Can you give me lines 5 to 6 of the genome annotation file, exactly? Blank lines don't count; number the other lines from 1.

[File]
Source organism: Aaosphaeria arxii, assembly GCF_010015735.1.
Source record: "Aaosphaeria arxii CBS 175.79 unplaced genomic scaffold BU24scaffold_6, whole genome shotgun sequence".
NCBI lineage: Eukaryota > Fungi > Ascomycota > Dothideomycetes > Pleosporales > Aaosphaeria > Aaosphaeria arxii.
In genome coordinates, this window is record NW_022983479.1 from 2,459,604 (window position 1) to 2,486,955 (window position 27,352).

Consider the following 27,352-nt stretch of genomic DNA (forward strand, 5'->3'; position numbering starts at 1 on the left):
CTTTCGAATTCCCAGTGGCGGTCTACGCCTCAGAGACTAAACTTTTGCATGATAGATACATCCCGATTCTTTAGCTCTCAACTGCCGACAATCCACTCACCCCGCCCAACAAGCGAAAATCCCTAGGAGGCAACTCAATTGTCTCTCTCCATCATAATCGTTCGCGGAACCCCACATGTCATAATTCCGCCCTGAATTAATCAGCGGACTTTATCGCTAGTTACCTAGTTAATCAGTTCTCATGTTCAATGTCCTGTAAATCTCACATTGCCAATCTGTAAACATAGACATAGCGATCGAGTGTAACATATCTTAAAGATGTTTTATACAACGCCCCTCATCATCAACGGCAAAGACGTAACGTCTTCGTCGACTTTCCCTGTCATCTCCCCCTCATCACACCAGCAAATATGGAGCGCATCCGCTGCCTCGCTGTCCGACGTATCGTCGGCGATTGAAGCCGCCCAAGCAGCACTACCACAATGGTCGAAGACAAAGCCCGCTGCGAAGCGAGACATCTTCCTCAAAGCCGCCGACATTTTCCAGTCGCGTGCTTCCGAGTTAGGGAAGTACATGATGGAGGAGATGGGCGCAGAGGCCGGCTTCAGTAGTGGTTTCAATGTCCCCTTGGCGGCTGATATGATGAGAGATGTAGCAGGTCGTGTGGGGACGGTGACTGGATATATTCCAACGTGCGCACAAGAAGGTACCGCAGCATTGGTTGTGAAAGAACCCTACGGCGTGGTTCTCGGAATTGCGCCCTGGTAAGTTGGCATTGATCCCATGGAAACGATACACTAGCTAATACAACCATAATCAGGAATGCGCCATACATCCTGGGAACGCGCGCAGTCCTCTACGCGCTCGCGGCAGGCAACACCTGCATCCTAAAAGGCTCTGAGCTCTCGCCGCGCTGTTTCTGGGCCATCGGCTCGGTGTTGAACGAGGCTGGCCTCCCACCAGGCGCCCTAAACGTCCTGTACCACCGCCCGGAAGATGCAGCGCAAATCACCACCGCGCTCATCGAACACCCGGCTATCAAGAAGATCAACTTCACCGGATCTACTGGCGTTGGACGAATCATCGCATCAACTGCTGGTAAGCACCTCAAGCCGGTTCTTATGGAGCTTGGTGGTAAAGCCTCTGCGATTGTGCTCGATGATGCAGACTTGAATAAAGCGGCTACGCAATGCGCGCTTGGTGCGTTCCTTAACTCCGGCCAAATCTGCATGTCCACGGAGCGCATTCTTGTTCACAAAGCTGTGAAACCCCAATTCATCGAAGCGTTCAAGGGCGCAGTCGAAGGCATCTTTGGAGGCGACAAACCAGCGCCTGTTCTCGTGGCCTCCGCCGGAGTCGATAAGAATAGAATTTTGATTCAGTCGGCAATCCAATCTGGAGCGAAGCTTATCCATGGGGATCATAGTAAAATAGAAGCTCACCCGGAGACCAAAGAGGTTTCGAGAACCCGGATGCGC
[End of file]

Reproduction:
Consider the following 27,352-nt stretch of genomic DNA (forward strand, 5'->3'; position numbering starts at 1 on the left):
CTTTCGAATTCCCAGTGGCGGTCTACGCCTCAGAGACTAAACTTTTGCATGATAGATACATCCCGATTCTTTAGCTCTCAACTGCCGACAATCCACTCACCCCGCCCAACAAGCGAAAATCCCTAGGAGGCAACTCAATTGTCTCTCTCCATCATAATCGTTCGCGGAACCCCACATGTCATAATTCCGCCCTGAATTAATCAGCGGACTTTATCGCTAGTTACCTAGTTAATCAGTTCTCATGTTCAATGTCCTGTAAATCTCACATTGCCAATCTGTAAACATAGACATAGCGATCGAGTGTAACATATCTTAAAGATGTTTTATACAACGCCCCTCATCATCAACGGCAAAGACGTAACGTCTTCGTCGACTTTCCCTGTCATCTCCCCCTCATCACACCAGCAAATATGGAGCGCATCCGCTGCCTCGCTGTCCGACGTATCGTCGGCGATTGAAGCCGCCCAAGCAGCACTACCACAATGGTCGAAGACAAAGCCCGCTGCGAAGCGAGACATCTTCCTCAAAGCCGCCGACATTTTCCAGTCGCGTGCTTCCGAGTTAGGGAAGTACATGATGGAGGAGATGGGCGCAGAGGCCGGCTTCAGTAGTGGTTTCAATGTCCCCTTGGCGGCTGATATGATGAGAGATGTAGCAGGTCGTGTGGGGACGGTGACTGGATATATTCCAACGTGCGCACAAGAAGGTACCGCAGCATTGGTTGTGAAAGAACCCTACGGCGTGGTTCTCGGAATTGCGCCCTGGTAAGTTGGCATTGATCCCATGGAAACGATACACTAGCTAATACAACCATAATCAGGAATGCGCCATACATCCTGGGAACGCGCGCAGTCCTCTACGCGCTCGCGGCAGGCAACACCTGCATCCTAAAAGGCTCTGAGCTCTCGCCGCGCTGTTTCTGGGCCATCGGCTCGGTGTTGAACGAGGCTGGCCTCCCACCAGGCGCCCTAAACGTCCTGTACCACCGCCCGGAAGATGCAGCGCAAATCACCACCGCGCTCATCGAACACCCGGCTATCAAGAAGATCAACTTCACCGGATCTACTGGCGTTGGACGAATCATCGCATCAACTGCTGGTAAGCACCTCAAGCCGGTTCTTATGGAGCTTGGTGGTAAAGCCTCTGCGATTGTGCTCGATGATGCAGACTTGAATAAAGCGGCTACGCAATGCGCGCTTGGTGCGTTCCTTAACTCCGGCCAAATCTGCATGTCCACGGAGCGCATTCTTGTTCACAAAGCTGTGAAACCCCAATTCATCGAAGCGTTCAAGGGCGCAGTCGAAGGCATCTTTGGAGGCGACAAACCAGCGCCTGTTCTCGTGGCCTCCGCCGGAGTCGATAAGAATAGAATTTTGATTCAGTCGGCAATCCAATCTGGAGCGAAGCTTATCCATGGGGATCATAGTAAAATAGAAGCTCACCCGGAGACCAAAGAGGTTTCGAGAACCCGGATGCGC